Belly Dance with Warda & Abdel Halim Hafiz

Posted By MiOd On Thursday, August 29, 2013 Under ,
Setrak And His Belly Dance Orchestra
Belly Dance with Warda & Abdel Halim Hafiz

Warda al Jazairia - The Rose of Algeria: She was born near Paris in Puteaux in July 1940. The youngest of five children. Her father, Mohammed Ftouki was one of the first Algerian immigrants to France, ran a hostel for migrant workers at Boulogne-Billancourt then became the owner of an Arabic music cabaret in the Quartier Latin called the Tam-Tam (named after the three initials of the three Maghreb countries, Tunisia, Algeria, and Morocco). She used to sneak out of her room every night and hide in one of the corners for two or three hours to listen to the band while they were playing or rehearsing in her father's night club below and then she would sing for her self the next morning. In those days Warda was unable to write any Arabic, she always had to ask her older brother to write out all her Arabic songs in the Latin alphabet. From time to time Warda's father was tolerant enough to allow his daughter's brief appearance on a stage of his club at the request of a friend. Warda's mother was a Lebanese born in Beirut in a Moslem family of good social position. She had taught Warda every Lebanese song of some importance. Thus the girl's liking for the Middle Eastern song had developed. She was only a little girl when she would sing songs by Abdelwahab or Farid Elatrash. Ahmad Tejani, a friend of Warda's father, was working for a famous record company, Pathè Marconi-EMI (now EMI France), which used to produce children's programs for North African Arabs in France on the Paris radio station. During one of his visits to the TAM TAM club he heard her singing and liked her voice so much that, shortly after, he presented her to the radio and she participated in the show with a song called "Song for the Mother". In 1958, as Paris was more and more concerned by the development of the Algerian War of Independence, the whole family had to seek refuge in Beirut where she went on singing militant songs. The whole family lived in a small apartment in Al Hamra Street in Beirut. When Warda started singing in Tanyos, a famous night club in Aley, she was only 17 and her national songs were hardly the style for night clubs. On one of the nights when she was performing Mohamed Abdul Wahab was among the audience. At the end of her performance he approached her and proposed that he compose for her, such a proposal she could not refuse. He was to become, throughout her career, her "godfather". His extremely demanding, almost tyrannical, working methods would change her forever. For the "Oustaz" (The Master) the only price of glory was hard work and dedication, and this was a challenge for Warda for she had to learn how to write Arabic and to erase her Algerian accent. In 1959, in Syria, the great composer, Riad al Soumbati heard her performing a nationalistic song called "Koulouna Jamila" during Damascus Festival and was seduced by her voice. He decided to invite her to Cairo where he was to compose many songs for her among them "Loubat el Ayyam" and "Nida el Dhamir". When she arrived in Cairo in 1960, Riad Sombati was willing to help her: he set two music poems by an Egyptian poet: "Ya huria ana bendahlek" (I am calling you, O Liberty), "Dalia Djamila", in honor of Palestine, and he also composed the musical part of a play "Alikhwa thalata Deir Yassine" (The three brothers from Deir Yassin). In 1961/1962 the Egyptian President, Gamal Abdel Nasser asked that she participate, as the representative of Algeria, in a song for the Arab world called "Al Watan Al Akbar". This song was composed by Mohamed Abdel Wahab and Warda had the chance to appear alongside other famous singers such as Abdel Halim Hafez, Sabah, Fayza Ahmed, Najat al Sagheera and Shadya. The film director Helmy Rafla heard Warda and put her forward for a major role in his film "Almaz Wa Abdu Al Hamoly". For this film both Mohamed Abdel Wahab and Farid el Atrache were to compose her songs. In 1962, Algeria became independent. In 1963, she flew there for the first time to marry a former high ranking officer in the National Liberation Army (ALN) she had met during her stay in Lebanon. Her husband asked her to give up singing to look after her family - which she did for ten years but was very, her career seemed to be definitively over. But in 1972, Houari Boumedienne, the President of Algeria, asked her to participate in the celebration of the 10th Anniversary of the Independence. She agreed, with the result that her marriage broke down. ElMassia Egyptian orchestra was sent to accompany her singing her comeback song: "Ad'uka ya amali", a poem by the Algerian poet Salah Kharfi, music by Baligh Hamdi. In December of the same year she left for Cairo where she became very rapidly one of the most famous Arab singers with "Elûyûn essûd", "Khallik Nena" and other songs in the same vein composed by Baligh Hamdi, whom she had just married. She began working with the most famous composers of the time, Riad al Soumbati, Baligh Hamdi (whom she was later to marry and who was to compose so many of her successful songs during ten years), Kamal al Tawel, Said Mekkawi and of course, the "Oustaz" Mohamed Abdel Wahab. She played a part in two films: "Sût elhob" (The voice of love) and "Hikaiti maa ezzaman" (My fate and me), in which she sang works by M. Abdelwahab, Kamal El Tawil, Mohammed Elmûgui and by her husband Baligh Hamdi. In recent years she has worked particularly closely with the composer Salah el Sharnoubi, the lyricist Omar Batiesha, the musician Tarek Akef and producer Mohsen Gaber (Alam El Fan), an association which led to three of her albums receiving the award of "Best Album of the Year" in 1991, 1992 and 1994. Warda al Jazairia - The Rose of Algeria - has always brought joy and pleasure, through her art, talent and magical voice, to her many fans and admirers across the Arab world and globally through more than 300 carefully chosen songs and with concerts booked all over the world.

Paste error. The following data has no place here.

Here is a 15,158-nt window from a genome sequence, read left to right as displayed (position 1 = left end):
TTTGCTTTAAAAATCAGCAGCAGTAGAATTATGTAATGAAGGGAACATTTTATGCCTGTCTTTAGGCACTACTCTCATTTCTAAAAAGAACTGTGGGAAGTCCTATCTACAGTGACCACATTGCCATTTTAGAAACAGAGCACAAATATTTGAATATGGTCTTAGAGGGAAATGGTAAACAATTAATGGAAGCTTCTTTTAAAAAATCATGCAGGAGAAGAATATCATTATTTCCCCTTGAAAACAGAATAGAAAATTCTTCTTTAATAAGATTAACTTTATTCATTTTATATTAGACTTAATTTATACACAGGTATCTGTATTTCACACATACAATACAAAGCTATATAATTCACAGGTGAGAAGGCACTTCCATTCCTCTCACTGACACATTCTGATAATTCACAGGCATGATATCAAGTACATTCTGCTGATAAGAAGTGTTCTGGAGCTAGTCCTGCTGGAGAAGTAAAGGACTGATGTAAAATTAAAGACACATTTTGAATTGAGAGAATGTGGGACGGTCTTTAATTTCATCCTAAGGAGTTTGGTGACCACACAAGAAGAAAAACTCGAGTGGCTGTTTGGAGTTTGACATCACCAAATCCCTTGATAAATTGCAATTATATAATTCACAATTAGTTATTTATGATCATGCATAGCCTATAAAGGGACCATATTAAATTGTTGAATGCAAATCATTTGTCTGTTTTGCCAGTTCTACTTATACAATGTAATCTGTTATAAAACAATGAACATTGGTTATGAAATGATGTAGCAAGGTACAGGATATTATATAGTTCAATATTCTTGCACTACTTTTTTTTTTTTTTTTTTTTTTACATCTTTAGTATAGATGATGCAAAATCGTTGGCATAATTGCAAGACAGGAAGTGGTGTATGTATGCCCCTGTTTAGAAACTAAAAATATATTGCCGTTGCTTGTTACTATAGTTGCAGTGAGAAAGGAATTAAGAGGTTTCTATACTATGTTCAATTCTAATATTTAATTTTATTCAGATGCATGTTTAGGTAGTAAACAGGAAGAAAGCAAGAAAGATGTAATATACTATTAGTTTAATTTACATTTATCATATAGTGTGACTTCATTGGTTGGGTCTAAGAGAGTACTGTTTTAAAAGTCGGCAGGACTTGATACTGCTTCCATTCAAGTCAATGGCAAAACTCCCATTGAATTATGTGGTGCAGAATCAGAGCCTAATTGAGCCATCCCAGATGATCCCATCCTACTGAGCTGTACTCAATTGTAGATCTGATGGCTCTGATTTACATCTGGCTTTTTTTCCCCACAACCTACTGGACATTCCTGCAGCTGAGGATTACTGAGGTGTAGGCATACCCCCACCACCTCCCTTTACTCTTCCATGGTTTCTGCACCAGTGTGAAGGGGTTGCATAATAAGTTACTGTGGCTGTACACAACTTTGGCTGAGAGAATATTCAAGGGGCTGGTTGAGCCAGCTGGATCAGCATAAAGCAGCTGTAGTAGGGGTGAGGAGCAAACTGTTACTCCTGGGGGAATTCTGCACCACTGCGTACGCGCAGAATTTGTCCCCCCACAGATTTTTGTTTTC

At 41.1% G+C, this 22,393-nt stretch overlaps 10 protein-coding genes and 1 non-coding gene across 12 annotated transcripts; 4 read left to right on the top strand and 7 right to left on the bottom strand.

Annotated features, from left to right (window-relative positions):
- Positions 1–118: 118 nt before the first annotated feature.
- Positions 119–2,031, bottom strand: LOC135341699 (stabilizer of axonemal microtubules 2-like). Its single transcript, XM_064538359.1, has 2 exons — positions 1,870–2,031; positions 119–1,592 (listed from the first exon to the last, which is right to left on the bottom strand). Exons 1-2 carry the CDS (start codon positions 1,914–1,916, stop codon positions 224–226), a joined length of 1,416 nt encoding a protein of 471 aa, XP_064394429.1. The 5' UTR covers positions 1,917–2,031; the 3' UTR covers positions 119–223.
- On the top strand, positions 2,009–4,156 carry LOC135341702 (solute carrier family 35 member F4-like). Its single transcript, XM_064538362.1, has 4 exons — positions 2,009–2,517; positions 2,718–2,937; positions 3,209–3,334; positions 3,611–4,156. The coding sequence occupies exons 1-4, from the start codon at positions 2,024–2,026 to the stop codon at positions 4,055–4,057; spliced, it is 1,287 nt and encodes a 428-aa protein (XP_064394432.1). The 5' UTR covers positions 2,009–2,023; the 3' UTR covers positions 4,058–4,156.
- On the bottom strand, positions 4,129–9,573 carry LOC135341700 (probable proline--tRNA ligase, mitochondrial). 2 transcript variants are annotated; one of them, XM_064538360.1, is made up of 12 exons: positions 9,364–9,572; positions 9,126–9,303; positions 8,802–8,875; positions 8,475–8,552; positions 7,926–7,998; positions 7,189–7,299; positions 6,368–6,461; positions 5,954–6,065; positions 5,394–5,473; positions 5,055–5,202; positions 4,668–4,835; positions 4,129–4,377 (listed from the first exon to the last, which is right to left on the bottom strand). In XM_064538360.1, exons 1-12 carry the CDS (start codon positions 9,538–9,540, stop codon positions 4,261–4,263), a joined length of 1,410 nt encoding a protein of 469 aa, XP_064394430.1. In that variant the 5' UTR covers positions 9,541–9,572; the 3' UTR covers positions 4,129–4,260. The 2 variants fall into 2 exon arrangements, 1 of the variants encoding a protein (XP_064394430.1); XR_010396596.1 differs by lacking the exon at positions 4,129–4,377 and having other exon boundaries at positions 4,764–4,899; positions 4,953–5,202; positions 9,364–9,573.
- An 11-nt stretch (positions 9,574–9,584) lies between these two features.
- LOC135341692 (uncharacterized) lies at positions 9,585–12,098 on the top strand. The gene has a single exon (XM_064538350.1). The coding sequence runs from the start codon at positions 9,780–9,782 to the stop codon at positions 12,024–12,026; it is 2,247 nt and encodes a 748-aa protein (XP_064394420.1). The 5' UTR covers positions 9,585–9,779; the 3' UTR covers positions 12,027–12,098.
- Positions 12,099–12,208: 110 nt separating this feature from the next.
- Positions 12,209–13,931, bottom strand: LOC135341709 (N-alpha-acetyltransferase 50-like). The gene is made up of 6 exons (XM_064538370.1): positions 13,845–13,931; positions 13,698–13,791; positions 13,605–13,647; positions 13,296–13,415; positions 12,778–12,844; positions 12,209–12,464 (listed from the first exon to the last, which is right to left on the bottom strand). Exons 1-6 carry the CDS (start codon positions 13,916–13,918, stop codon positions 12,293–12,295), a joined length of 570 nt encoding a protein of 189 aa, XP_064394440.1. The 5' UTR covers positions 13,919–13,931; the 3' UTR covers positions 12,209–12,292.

Abdel Halim Hafez: Despite a fairly short career, singer/movie-actor Hafez was one of the most influential Egyptian stars of the 1950s and '60s. His mellow, resonant voice, subtle vocal style and notably clean intonation marked him out, along with a liking for long, seemingly endless musical phrases. When Mohamed Abdel Wahhaab switched from singing to composition, he pretty much stepped into his shoes. Born in 1929, Abdel Halim studied at Cairo's Institute of Arabic Music and the Higher Institute for Theatre Music, and began his career teaching and playing oboe before taking aim at vocal stardom. His first hit came in 1951, and he soon signed a contract with Abdel Wahhaab to sing his songs and appear in his films. During the 1960s, he started to sing colloquial poetry more colorful and meaningful and nearer to popular folk song than ordinary pop songs, and his work on these lines had a significant influence on popular song in general. He cofounded a film company and the Saut el-Fann record label in the early '60s, and remained a major star until he died in 1977 of Bilharzia, which he had caught as a child and which had begun to affect him intermittently from 1955 onward.